Monday, December 20, 2010
By Mike Resnick
Set a few hundred years in the future, this is the story of a man obsessed with an idea. He wants to go back to a time before Europeans came to Africa and introduced their knowledge and practices and changed Africa and its people forever.
Koriba and other like-minded Africans are given the chance to live out their tribal dream on a terraformed planetoid made to resemble old Africa. Here they will live as primitives, relying on Koriba, their witch doctor, to protect them from sickness, famine and predators instead of modern knowledge and technology. They will live in little round huts and raise cattle and goats and chickens and grow subsistence crops. Men will own the women and the women will do most of the work and serve the men. But they are not completely on their own, because Koriba has a computer terminal in his hut that allows him to communicate with "Maintenance." He uses this communication to control his people, arranging for timely rains and for droughts when he is angry at them.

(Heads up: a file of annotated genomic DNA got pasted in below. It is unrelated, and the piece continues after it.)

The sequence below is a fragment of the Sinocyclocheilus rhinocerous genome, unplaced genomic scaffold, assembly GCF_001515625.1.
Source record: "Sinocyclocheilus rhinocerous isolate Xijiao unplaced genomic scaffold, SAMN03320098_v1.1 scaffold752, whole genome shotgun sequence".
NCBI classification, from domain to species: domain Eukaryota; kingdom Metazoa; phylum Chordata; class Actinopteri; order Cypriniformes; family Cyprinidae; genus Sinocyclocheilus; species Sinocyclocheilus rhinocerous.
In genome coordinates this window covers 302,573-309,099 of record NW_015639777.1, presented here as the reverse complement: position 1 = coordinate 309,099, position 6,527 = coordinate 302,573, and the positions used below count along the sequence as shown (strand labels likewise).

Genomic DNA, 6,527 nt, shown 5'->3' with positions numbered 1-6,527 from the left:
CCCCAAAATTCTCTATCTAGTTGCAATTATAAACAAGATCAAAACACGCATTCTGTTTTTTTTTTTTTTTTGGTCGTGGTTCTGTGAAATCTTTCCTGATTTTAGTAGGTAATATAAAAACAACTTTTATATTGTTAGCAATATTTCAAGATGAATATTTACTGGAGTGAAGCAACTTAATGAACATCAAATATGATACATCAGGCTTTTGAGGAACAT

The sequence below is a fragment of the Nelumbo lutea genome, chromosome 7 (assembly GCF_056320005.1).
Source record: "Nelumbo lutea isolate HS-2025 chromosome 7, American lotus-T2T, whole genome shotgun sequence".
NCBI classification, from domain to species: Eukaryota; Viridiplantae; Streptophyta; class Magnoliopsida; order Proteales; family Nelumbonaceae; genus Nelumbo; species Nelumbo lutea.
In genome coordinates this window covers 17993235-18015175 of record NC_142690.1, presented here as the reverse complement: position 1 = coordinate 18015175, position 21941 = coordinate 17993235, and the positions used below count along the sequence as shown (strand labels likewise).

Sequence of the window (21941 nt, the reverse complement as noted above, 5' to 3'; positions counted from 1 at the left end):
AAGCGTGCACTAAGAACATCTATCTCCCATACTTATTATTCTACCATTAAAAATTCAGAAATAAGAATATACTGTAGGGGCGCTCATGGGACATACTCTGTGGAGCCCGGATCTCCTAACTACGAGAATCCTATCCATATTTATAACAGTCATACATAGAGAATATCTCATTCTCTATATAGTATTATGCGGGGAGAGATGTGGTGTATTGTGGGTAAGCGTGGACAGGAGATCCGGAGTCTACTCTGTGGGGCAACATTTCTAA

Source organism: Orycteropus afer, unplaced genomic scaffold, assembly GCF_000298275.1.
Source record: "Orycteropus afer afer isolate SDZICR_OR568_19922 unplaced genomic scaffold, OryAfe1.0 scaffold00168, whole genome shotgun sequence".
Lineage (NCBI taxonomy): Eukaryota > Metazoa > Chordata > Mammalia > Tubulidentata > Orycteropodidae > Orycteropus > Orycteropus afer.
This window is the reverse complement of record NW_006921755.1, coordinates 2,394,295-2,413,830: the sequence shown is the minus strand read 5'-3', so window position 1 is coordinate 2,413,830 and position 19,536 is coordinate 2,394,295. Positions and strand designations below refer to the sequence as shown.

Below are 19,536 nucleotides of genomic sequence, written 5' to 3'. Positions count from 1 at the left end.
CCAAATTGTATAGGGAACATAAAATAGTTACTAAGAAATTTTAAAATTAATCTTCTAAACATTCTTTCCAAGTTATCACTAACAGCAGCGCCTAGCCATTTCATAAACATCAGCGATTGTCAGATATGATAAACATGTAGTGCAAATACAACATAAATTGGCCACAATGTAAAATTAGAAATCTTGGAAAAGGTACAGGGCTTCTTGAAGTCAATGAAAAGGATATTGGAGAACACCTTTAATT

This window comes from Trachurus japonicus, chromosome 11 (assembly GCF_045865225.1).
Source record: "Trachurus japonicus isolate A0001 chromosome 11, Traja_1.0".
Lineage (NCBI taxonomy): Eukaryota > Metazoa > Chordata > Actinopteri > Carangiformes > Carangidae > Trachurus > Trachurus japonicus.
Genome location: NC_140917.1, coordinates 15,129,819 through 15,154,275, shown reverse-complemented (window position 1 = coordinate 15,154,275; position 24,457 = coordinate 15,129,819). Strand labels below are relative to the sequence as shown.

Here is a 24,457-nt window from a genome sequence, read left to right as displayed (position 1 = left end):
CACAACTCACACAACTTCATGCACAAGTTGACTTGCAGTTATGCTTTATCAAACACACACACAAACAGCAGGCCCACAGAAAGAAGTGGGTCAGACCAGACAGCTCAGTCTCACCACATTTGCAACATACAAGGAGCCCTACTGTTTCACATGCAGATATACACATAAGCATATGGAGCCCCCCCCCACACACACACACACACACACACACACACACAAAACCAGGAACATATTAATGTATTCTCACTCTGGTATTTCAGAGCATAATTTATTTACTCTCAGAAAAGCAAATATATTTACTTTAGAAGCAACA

At first, it goes pretty good. "Maintenance" gets upset though when Koriba kills a baby because it was a breach birth, which was the custom among the Kikuyu. They also put their old people out to be eaten by the hyenas and also if a twins are born, one is killed because it doesn't have a soul, or some such superstition. But Koriba, who is an educated man masquerading as a savage, knows that bureaucracy is slow to act and he figures he will have his people trained to resist any inroads Maintenance may attempt.
So his people are living the old timey life and Koriba is happy. But then one of the kids gets access to his computer and discovers a whole world of knowledge and that is the beginning of the end. Because Koriba and the other founders are getting old and the new generation is not content to conform to the old ways, especially as information about modern life continues to contaminate Koriba's little "paradise."
Koriba is a fanatic, a liar, a hypocrite, rigid and uncompromising. He is a creep. He is so dedicated to his fantasy that he has lost all perspective. He is not an appealing character. But even though I despised the main character, I still found the book very interesting. It is a science fiction story, but it is really about how modern ways changed tribal communities, but not to the better according to Koriba. I also enjoyed Koriba's parables which were amusing and illuminating and designed to support his beliefs, of course, but still very entertaining. So I may have hated Koriba but I really liked the book.